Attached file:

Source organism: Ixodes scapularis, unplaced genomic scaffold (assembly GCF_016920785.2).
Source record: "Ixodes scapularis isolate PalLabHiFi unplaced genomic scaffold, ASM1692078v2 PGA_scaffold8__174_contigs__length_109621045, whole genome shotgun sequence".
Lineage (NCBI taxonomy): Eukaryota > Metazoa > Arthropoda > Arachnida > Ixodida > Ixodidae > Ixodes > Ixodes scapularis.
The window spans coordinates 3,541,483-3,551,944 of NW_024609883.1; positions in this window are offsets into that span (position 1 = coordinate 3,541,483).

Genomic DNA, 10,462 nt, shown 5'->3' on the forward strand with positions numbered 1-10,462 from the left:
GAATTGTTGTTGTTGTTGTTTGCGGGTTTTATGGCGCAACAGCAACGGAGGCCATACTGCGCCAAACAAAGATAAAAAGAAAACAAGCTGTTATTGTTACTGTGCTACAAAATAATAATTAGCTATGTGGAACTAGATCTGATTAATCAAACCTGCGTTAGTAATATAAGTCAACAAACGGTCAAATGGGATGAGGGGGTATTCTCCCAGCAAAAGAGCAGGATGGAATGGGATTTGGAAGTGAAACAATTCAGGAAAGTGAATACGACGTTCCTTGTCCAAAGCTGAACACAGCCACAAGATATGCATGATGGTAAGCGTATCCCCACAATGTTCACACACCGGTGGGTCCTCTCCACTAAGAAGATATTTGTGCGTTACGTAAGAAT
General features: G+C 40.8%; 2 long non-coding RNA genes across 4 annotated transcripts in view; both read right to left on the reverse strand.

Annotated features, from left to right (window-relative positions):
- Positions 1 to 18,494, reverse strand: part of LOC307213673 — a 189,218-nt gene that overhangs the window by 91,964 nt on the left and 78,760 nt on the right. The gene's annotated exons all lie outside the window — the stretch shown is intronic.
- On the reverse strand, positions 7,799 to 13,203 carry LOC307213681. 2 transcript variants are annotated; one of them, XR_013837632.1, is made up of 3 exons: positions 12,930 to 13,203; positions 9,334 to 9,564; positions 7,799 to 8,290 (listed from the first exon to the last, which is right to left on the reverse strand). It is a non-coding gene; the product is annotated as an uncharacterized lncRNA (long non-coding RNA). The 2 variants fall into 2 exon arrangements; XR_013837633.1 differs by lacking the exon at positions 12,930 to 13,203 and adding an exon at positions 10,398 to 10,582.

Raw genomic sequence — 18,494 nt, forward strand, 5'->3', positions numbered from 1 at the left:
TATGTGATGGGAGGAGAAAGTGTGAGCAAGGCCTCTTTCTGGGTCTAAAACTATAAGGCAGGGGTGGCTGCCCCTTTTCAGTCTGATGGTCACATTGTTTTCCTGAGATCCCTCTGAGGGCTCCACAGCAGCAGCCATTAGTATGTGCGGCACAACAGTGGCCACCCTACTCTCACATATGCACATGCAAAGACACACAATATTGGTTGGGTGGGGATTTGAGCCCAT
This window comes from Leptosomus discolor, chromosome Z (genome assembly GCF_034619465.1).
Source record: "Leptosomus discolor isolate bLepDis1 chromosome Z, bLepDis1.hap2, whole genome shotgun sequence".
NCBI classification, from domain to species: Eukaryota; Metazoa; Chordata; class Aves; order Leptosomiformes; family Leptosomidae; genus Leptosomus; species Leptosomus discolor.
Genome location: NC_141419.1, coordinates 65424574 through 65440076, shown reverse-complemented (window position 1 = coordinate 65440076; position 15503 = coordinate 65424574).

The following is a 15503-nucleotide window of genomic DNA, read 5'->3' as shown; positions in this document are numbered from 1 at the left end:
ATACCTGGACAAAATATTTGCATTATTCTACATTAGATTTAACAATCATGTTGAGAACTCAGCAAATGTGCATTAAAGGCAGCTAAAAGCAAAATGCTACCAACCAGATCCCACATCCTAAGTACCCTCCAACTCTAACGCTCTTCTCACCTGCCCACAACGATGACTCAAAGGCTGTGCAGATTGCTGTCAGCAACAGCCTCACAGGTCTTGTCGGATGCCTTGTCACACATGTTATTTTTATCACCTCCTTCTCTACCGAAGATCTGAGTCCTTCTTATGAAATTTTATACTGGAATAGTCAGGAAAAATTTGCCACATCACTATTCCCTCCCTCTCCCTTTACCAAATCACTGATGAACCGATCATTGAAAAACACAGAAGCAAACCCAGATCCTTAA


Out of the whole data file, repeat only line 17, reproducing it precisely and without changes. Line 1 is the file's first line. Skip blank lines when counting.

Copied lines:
The following is a 15503-nucleotide window of genomic DNA, read 5'->3' as shown; positions in this document are numbered from 1 at the left end: